While 7-Eleven has a strong consumer brand, it is suffering today from failing to build a strong corporate reputation, or a corporate goodwill bank on which it can draw during a crisis.
The organisation is particularly vulnerable as it has refused to offer media a spokesperson, preferably the CEO, to defend its corporate governance procedures. On its website, its media releases are unsigned and unattributed.
As 7-Eleven is now ‘on its back foot’, it will need to take some radical action to regain the initiative and secure public support. There are two obvious initiatives the company should consider.
The first initiative would be to commission an external independent expert to prepare a report on the company’s corporate governance procedures and franchisee controls, with the company declaring that it expects to adopt the report’s recommendations. The second would be to announce that if any franchisee fails to compensate present or former employees for underpayments, the company will underwrite these payments so no employees are out of pocket.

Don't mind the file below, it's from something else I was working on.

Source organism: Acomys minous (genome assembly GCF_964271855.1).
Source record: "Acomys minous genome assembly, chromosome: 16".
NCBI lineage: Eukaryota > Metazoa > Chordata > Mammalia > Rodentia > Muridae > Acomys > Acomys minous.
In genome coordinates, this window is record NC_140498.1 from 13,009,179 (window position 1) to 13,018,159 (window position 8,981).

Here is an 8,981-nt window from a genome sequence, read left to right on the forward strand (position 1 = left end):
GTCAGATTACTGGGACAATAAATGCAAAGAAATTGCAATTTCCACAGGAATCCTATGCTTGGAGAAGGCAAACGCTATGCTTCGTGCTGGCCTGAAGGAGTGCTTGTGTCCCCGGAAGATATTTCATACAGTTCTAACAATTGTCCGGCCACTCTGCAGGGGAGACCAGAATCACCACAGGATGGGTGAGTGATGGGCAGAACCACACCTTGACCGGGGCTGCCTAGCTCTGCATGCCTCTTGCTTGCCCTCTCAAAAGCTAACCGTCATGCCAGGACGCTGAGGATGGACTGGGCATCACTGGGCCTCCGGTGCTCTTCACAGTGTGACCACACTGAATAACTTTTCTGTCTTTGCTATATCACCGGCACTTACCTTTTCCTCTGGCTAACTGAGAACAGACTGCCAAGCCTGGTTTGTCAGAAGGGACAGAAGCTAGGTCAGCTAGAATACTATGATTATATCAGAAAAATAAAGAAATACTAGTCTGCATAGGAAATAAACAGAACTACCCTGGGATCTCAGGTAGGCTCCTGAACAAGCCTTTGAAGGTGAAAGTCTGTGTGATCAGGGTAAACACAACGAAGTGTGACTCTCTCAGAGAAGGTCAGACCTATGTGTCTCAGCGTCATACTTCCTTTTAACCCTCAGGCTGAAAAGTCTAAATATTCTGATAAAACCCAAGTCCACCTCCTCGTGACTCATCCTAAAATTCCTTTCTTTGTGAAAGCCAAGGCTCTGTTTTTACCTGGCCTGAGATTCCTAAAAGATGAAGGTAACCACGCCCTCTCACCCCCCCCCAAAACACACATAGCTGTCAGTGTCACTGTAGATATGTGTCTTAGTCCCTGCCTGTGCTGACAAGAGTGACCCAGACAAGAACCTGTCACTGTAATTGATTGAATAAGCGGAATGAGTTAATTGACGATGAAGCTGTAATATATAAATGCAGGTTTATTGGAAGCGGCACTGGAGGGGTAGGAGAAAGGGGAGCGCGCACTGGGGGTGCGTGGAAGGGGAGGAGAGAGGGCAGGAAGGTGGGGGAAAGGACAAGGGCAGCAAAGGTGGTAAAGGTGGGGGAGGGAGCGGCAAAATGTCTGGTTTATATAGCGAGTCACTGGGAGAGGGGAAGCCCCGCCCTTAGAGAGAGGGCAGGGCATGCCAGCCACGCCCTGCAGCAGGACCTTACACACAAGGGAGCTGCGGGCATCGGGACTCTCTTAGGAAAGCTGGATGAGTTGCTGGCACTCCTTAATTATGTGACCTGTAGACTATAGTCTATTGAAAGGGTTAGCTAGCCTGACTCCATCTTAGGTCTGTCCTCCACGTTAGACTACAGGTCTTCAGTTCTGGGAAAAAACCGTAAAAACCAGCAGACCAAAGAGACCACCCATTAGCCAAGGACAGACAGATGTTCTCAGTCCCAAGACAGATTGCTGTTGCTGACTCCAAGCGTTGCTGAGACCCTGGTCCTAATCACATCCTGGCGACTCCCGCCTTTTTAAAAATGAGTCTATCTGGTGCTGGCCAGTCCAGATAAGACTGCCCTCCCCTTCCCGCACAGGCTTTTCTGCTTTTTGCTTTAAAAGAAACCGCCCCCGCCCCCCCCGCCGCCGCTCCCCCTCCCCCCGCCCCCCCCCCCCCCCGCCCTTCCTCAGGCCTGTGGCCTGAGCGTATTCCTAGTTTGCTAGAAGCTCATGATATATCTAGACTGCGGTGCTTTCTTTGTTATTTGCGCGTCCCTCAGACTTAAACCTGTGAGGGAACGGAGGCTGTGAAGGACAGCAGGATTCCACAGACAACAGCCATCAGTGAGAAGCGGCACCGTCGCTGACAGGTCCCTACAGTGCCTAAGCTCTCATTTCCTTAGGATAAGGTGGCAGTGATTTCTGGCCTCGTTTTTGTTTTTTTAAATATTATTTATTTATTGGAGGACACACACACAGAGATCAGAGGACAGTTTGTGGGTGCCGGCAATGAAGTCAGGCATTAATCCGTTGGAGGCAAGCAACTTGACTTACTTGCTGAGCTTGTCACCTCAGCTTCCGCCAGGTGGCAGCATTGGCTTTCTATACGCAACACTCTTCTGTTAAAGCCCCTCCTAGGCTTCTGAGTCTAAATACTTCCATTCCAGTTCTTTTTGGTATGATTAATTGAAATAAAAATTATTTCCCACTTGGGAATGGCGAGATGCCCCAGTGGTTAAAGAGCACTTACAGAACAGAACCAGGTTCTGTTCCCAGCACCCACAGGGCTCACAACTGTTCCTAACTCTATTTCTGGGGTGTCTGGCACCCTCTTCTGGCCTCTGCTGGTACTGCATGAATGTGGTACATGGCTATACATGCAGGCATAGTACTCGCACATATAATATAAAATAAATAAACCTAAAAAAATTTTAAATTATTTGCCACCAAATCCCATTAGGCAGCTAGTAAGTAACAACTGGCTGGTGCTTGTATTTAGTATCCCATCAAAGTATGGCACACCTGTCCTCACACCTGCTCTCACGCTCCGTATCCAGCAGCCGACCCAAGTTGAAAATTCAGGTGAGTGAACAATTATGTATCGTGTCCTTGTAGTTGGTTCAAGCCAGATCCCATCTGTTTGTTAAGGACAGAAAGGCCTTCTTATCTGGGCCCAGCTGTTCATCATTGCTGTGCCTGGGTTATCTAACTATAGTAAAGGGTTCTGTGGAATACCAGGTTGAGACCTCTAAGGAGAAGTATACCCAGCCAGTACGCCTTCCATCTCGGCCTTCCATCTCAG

Longer term, the company needs to build a corporate goodwill bank so it has a positive reputation to balance any negative incidents in the future. It also needs to adopt a more transparent approach to both external and internal communication, ideally including two-way communication with franchisees’ employees to prevent future complaints.